Once again, Mark stresses how amazed the people were at Jesus’ teaching and authority. And notice the connection between the two. Jesus taught with authority about the coming of God’s kingdom, and he demonstrated that authority in his power over the demonic world. Now, remember what we read in Deuteronomy 18 earlier this morning? How did you know if the prophet was really sent from God? How did you know he truly had authority? If what he spoke, came true. (Deuteronomy 18:14-22) When Jesus drove out the demon in front of them all, he was demonstrating the truth of what he was teaching: “The kingdom of God is near. Therefore, Repent, and believe the good news!”

    B. News about Jesus spread quickly.

Mark tells us the people were so amazed at what happened that they were all talking about it, and the news about Jesus began to spread quickly. I mean, this was not your typical day at church. Can you imagine someone who missed that day? “So, anything interesting happen at synagogue today?” “Well, let’s see, where shall we begin?” The people were amazed, and the news spread quickly. “There is a new teacher in town, and he is not like our own teachers of the law. He teaches with authority. He even gives orders to evil spirits and they obey him.”

CONCLUSION: Well that was the people’s response to Jesus. How about our response? What are some ways we can apply this passage to our own lives this morning? I would like to close with three applications.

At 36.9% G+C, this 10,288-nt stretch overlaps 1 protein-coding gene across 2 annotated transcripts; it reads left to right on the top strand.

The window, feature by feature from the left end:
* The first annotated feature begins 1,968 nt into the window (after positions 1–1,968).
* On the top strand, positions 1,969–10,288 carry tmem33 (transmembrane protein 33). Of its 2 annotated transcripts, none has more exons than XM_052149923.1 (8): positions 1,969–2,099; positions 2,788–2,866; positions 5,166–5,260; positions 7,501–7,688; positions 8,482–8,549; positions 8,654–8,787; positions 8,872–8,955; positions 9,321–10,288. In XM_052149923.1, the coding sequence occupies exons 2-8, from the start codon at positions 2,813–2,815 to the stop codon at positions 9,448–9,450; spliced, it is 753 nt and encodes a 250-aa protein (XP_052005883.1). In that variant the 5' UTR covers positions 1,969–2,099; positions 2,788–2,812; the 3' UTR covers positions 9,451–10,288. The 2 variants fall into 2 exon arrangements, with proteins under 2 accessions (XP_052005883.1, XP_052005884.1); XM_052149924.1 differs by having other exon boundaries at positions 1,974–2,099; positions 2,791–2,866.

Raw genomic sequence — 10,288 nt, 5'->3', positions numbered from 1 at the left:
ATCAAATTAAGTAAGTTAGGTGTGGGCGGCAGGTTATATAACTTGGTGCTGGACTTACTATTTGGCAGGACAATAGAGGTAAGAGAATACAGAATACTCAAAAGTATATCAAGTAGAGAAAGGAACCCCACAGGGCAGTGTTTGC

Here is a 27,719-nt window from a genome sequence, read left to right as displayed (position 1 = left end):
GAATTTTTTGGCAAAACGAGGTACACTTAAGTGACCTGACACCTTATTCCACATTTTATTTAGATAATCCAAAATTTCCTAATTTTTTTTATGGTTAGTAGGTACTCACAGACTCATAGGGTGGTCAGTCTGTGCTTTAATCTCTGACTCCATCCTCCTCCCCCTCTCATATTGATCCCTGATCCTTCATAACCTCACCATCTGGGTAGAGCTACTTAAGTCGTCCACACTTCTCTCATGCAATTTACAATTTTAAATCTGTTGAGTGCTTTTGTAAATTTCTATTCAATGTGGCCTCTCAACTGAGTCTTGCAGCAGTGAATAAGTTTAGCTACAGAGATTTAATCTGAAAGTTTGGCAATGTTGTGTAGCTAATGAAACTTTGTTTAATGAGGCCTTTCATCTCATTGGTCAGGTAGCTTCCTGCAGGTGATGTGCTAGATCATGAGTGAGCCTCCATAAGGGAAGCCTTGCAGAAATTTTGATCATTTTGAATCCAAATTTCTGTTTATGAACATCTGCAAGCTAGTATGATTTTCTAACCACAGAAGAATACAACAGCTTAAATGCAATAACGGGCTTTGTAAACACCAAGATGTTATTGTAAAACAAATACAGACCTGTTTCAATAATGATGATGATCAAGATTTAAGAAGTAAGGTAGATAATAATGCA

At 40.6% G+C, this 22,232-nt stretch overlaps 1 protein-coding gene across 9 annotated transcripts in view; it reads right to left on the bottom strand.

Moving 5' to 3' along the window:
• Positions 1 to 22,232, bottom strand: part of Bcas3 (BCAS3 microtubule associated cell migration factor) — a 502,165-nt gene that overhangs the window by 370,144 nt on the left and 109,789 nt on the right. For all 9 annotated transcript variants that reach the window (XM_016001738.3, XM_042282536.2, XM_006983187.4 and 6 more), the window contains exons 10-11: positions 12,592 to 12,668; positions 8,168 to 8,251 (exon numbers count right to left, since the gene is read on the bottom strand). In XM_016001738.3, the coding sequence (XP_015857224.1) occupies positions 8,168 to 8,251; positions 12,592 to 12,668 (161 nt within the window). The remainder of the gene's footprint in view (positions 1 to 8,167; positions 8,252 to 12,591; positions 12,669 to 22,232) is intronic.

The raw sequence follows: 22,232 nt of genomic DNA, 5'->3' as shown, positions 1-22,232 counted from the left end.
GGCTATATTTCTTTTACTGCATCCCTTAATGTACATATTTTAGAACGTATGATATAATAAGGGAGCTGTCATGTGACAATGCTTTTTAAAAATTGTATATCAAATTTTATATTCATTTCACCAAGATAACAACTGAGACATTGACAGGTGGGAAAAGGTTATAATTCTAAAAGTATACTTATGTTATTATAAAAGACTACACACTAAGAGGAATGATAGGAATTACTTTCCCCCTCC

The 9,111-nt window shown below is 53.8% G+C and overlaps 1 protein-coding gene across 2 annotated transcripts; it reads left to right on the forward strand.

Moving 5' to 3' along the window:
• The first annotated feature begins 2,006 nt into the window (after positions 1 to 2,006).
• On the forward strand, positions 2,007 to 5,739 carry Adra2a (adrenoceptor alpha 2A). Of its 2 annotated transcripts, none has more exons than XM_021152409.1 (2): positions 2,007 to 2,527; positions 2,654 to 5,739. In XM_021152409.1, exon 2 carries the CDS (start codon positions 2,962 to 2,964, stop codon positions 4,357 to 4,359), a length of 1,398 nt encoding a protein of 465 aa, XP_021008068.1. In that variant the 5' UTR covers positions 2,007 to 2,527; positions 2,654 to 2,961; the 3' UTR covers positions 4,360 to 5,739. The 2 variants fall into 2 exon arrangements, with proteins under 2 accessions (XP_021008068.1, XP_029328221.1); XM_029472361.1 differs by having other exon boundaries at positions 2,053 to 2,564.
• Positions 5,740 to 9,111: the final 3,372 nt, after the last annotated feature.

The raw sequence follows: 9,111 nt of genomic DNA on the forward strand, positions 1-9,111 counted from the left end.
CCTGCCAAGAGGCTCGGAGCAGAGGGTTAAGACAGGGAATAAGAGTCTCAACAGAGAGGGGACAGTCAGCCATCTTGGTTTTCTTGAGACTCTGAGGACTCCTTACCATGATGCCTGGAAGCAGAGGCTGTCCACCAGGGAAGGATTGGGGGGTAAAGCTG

1) Read the gospels. The people were amazed at Jesus’ teaching, and much of that teaching has been preserved for us in the gospels. Do you want to know Jesus better? Then read the gospels often and frequently, and be amazed at the person of Jesus as you encounter him again and again through the gospel accounts.

2) Claim Jesus’ authority over Satan. Satan is an enemy, but he is a defeated enemy. Although e still causes plenty of damage in the world, if you are in Christ, he has no authority over you. I don’t know at that concert if the person who was screaming out in the audience was possessed by a demon. But I do know this: if it was a demon, the singer who silenced him was relying on the authority of Christ. You have no authority of your own over the demonic, but you have been given authority over Satan in Christ. That means you do not have to fear Satan or his attacks. That is part of the good news of the kingdom.

3) Spread the news of Jesus far and wide. When Jesus came to earth, the kingdom of God broke into our world as evidenced by Jesus’ teaching and miracles. God’s kingdom continues to advance in the world today as believers in Christ yield their lives to him and share about Christ with others. All authority belongs to Christ, so we need to do our part in spreading the good news of Jesus far and wide. Who will you share Christ with this week?

© Ray Fowler